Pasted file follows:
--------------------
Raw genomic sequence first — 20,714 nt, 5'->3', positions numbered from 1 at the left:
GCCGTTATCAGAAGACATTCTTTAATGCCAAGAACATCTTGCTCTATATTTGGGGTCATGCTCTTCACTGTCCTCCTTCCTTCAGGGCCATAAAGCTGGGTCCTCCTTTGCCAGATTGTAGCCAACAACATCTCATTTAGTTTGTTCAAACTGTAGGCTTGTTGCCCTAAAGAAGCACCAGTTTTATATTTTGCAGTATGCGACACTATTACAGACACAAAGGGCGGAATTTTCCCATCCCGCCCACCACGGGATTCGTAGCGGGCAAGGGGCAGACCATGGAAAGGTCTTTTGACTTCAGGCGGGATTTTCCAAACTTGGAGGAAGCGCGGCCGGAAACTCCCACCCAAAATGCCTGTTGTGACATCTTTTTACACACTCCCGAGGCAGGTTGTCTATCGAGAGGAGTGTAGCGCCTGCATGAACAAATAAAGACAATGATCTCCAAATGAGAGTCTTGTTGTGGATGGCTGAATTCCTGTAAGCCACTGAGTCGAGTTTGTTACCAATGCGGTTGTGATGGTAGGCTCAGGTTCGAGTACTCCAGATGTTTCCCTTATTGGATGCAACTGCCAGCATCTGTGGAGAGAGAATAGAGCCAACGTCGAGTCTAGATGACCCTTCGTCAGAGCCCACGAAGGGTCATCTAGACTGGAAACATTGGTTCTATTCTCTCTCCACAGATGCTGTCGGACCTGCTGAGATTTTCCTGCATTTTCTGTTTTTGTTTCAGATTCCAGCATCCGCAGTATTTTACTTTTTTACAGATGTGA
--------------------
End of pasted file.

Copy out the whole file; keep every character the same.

Raw genomic sequence first — 20,714 nt, 5'->3', positions numbered from 1 at the left:
GCCGTTATCAGAAGACATTCTTTAATGCCAAGAACATCTTGCTCTATATTTGGGGTCATGCTCTTCACTGTCCTCCTTCCTTCAGGGCCATAAAGCTGGGTCCTCCTTTGCCAGATTGTAGCCAACAACATCTCATTTAGTTTGTTCAAACTGTAGGCTTGTTGCCCTAAAGAAGCACCAGTTTTATATTTTGCAGTATGCGACACTATTACAGACACAAAGGGCGGAATTTTCCCATCCCGCCCACCACGGGATTCGTAGCGGGCAAGGGGCAGACCATGGAAAGGTCTTTTGACTTCAGGCGGGATTTTCCAAACTTGGAGGAAGCGCGGCCGGAAACTCCCACCCAAAATGCCTGTTGTGACATCTTTTTACACACTCCCGAGGCAGGTTGTCTATCGAGAGGAGTGTAGCGCCTGCATGAACAAATAAAGACAATGATCTCCAAATGAGAGTCTTGTTGTGGATGGCTGAATTCCTGTAAGCCACTGAGTCGAGTTTGTTACCAATGCGGTTGTGATGGTAGGCTCAGGTTCGAGTACTCCAGATGTTTCCCTTATTGGATGCAACTGCCAGCATCTGTGGAGAGAGAATAGAGCCAACGTCGAGTCTAGATGACCCTTCGTCAGAGCCCACGAAGGGTCATCTAGACTGGAAACATTGGTTCTATTCTCTCTCCACAGATGCTGTCGGACCTGCTGAGATTTTCCTGCATTTTCTGTTTTTGTTTCAGATTCCAGCATCCGCAGTATTTTACTTTTTTACAGATGTGA